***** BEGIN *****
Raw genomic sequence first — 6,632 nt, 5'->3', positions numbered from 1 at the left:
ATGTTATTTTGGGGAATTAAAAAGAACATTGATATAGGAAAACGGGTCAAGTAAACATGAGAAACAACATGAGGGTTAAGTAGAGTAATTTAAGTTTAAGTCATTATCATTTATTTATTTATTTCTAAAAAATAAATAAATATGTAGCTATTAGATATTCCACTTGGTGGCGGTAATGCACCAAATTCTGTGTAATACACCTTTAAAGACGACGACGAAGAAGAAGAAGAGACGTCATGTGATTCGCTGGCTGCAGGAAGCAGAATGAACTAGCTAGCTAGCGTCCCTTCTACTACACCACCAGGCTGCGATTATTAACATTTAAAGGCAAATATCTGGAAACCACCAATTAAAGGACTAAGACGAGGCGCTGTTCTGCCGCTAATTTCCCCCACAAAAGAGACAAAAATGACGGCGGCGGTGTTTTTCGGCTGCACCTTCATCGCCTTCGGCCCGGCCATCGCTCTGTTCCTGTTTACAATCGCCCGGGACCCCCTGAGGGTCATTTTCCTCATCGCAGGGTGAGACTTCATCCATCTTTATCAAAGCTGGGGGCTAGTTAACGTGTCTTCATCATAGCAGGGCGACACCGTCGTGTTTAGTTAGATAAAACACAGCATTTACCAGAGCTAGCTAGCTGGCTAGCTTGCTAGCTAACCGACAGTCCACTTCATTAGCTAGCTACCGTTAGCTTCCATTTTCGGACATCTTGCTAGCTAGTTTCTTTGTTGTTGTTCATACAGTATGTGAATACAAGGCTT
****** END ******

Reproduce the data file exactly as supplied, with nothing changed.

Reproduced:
Raw genomic sequence first — 6,632 nt, 5'->3', positions numbered from 1 at the left:
ATGTTATTTTGGGGAATTAAAAAGAACATTGATATAGGAAAACGGGTCAAGTAAACATGAGAAACAACATGAGGGTTAAGTAGAGTAATTTAAGTTTAAGTCATTATCATTTATTTATTTATTTCTAAAAAATAAATAAATATGTAGCTATTAGATATTCCACTTGGTGGCGGTAATGCACCAAATTCTGTGTAATACACCTTTAAAGACGACGACGAAGAAGAAGAAGAGACGTCATGTGATTCGCTGGCTGCAGGAAGCAGAATGAACTAGCTAGCTAGCGTCCCTTCTACTACACCACCAGGCTGCGATTATTAACATTTAAAGGCAAATATCTGGAAACCACCAATTAAAGGACTAAGACGAGGCGCTGTTCTGCCGCTAATTTCCCCCACAAAAGAGACAAAAATGACGGCGGCGGTGTTTTTCGGCTGCACCTTCATCGCCTTCGGCCCGGCCATCGCTCTGTTCCTGTTTACAATCGCCCGGGACCCCCTGAGGGTCATTTTCCTCATCGCAGGGTGAGACTTCATCCATCTTTATCAAAGCTGGGGGCTAGTTAACGTGTCTTCATCATAGCAGGGCGACACCGTCGTGTTTAGTTAGATAAAACACAGCATTTACCAGAGCTAGCTAGCTGGCTAGCTTGCTAGCTAACCGACAGTCCACTTCATTAGCTAGCTACCGTTAGCTTCCATTTTCGGACATCTTGCTAGCTAGTTTCTTTGTTGTTGTTCATACAGTATGTGAATACAAGGCTT